The struggling Pittsburgh Penguins traveled to Ottawa on Thanksgiving and overcame adversity as they came from behind twice to beat the league leading Senators by a score of 6-5 after an extended shootout. The game, played with a tremendous amount of intensity from both teams, could well signify a turning point for the Penguins who have struggled through the first 1/4 of the season. The Penguins wiped out a 2-goal defecit late in the first period and again in the third to force the overtime and shootout where they beat the league’s winningest goaltender on his own ice. In recent comments, Penguins GM Ray Shero welcomed the early season adversity that the Penguins have been struggling through and noted that it will help build character throughout the organization to include the players, the coach, and the GM. In beating the Senators, the Penguins never gave up and displayed a ton of character. Hopefully this self-injected dose of confidence will begin to pay dividends for the Penguins from this game forth.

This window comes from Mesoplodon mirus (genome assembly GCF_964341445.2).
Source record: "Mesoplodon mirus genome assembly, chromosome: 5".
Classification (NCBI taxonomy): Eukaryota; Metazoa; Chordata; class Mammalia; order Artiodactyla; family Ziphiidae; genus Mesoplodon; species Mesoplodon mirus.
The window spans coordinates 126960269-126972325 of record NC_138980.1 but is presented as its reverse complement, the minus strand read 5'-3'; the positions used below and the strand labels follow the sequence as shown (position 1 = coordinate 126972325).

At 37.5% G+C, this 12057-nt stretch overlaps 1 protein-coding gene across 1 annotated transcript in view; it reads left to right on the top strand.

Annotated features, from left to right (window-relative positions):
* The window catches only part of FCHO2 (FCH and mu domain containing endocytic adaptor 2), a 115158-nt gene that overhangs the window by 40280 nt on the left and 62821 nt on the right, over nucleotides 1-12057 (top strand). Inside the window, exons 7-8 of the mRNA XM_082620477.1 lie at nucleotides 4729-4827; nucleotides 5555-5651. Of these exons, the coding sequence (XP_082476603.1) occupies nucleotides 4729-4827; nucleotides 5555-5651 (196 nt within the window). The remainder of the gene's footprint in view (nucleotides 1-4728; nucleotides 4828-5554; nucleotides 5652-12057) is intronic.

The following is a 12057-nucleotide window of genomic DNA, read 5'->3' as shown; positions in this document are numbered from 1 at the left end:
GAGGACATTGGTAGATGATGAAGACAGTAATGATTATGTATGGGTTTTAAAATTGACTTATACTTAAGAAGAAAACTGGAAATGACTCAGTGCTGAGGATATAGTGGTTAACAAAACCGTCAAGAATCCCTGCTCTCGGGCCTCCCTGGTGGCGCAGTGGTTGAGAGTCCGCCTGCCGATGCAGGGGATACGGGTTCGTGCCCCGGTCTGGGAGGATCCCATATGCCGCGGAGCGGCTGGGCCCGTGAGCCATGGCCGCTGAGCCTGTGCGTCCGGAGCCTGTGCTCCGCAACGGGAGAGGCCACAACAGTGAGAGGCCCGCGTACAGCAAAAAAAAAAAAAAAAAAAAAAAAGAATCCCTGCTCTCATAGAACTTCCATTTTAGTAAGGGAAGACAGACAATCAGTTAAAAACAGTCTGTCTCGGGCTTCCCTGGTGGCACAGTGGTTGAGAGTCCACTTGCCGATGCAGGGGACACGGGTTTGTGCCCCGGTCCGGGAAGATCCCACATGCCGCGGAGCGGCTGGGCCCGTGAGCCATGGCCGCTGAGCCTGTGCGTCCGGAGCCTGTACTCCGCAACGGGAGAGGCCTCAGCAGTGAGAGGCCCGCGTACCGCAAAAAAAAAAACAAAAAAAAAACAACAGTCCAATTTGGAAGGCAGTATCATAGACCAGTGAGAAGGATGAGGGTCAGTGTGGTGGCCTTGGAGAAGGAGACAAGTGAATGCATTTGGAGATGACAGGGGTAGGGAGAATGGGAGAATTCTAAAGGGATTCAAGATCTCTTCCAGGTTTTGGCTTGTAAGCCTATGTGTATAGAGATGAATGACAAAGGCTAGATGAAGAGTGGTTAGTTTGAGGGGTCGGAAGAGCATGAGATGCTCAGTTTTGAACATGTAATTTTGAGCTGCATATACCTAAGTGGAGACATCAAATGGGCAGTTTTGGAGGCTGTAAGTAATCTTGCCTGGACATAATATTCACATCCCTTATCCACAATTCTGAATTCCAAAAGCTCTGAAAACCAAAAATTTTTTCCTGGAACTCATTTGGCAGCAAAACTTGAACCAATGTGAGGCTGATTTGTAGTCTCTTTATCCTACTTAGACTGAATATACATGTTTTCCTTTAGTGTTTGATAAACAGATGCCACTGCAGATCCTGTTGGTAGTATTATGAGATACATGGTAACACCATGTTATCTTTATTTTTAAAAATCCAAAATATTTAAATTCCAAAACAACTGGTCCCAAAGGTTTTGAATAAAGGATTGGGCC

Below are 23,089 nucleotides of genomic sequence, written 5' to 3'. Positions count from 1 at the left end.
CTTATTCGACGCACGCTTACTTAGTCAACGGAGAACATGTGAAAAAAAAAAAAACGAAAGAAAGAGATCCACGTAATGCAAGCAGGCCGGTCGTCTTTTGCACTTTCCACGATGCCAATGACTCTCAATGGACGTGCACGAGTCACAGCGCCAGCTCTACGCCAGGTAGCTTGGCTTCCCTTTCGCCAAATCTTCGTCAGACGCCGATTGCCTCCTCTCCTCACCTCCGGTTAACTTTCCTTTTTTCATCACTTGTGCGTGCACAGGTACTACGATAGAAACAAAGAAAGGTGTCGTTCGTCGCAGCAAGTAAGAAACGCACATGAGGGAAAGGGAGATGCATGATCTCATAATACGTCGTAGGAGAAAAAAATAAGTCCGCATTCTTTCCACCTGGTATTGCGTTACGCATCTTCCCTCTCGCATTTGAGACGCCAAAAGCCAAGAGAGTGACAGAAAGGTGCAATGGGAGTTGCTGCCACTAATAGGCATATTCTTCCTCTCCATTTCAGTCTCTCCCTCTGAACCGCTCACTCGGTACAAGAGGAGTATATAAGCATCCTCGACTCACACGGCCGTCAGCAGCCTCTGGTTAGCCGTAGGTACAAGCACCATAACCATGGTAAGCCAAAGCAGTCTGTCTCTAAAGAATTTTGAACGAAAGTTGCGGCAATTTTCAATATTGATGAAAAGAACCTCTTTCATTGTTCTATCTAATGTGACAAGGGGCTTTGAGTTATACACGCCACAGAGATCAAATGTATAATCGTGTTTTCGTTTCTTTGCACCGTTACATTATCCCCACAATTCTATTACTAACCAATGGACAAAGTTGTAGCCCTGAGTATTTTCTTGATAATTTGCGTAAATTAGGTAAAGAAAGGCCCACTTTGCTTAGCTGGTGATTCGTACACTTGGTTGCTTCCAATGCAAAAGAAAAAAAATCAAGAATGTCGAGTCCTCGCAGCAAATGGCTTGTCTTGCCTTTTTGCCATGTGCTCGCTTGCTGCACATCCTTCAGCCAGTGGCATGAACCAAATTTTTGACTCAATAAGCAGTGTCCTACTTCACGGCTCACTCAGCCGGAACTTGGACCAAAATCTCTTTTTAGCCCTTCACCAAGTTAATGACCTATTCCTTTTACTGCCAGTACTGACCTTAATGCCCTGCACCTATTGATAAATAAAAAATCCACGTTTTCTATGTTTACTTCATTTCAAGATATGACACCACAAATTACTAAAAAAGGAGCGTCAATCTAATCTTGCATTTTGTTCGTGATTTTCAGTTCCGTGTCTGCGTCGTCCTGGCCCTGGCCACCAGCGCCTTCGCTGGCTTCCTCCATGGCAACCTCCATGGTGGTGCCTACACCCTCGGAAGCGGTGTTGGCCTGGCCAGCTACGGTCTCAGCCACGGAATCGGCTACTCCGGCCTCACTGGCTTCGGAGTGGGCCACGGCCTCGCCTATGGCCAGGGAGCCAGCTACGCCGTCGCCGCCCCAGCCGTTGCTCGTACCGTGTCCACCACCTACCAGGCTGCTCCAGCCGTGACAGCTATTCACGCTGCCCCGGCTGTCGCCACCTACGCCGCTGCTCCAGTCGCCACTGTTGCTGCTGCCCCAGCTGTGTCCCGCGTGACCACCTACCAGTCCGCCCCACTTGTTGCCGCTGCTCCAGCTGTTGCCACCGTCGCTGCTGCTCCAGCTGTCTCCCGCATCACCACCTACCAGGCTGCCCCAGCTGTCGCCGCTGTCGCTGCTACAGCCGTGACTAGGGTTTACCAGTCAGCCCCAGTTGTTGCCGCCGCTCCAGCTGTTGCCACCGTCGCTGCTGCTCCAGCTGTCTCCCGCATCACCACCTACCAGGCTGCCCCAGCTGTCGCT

In the first period, the Penguins came out and played a physical game with a lot of jump and intensity. However, it was the Senators who struck first on an even strength goal by Jason Spezza, from Luke Richardson and Daniel Alfredsson at 4:56. Then at 9:01, Jarrko Ruutu was sent to the box for “diving” after being punched to the head and falling to the ice. It was the 2nd diving call of the period for Ruutu, and should have been offset by a matching penalty to Ottawa for roughing. Instead, the questionable call was assessed solely to Ruutu and the Senators were given the gift of the man-advantage. At 10:55, they converted on the power-play with a goal by Chris Phillips and assists by Chris Kelly and Antoine Vermette. The goal prompted Coach Therrien to pull Marc-Andre Fleury from the net in favor of goaltender Dany Sabourin. The Penguins continued to battle strong throughout the first and were rewarded on a Senators turnover in the Penguins zone as Evgeni Malkin took the puck on a pass from Petr Sykora, poked it past an Ottawa defenseman and then beat Ottawa tender Martin Gerber on the stick side. The goal extended Malkin’s point streak to 15-consecutive games. Just 18 seconds later, the Penguins drove in another goal off from the stick of Ryan Malone to tie the game at 2-apiece. Sidney Crosby and Colby Armstrong were credited with the assists. The Penguins outshot the Senators 9-6 in the first, and were 0 for 3 on the power play.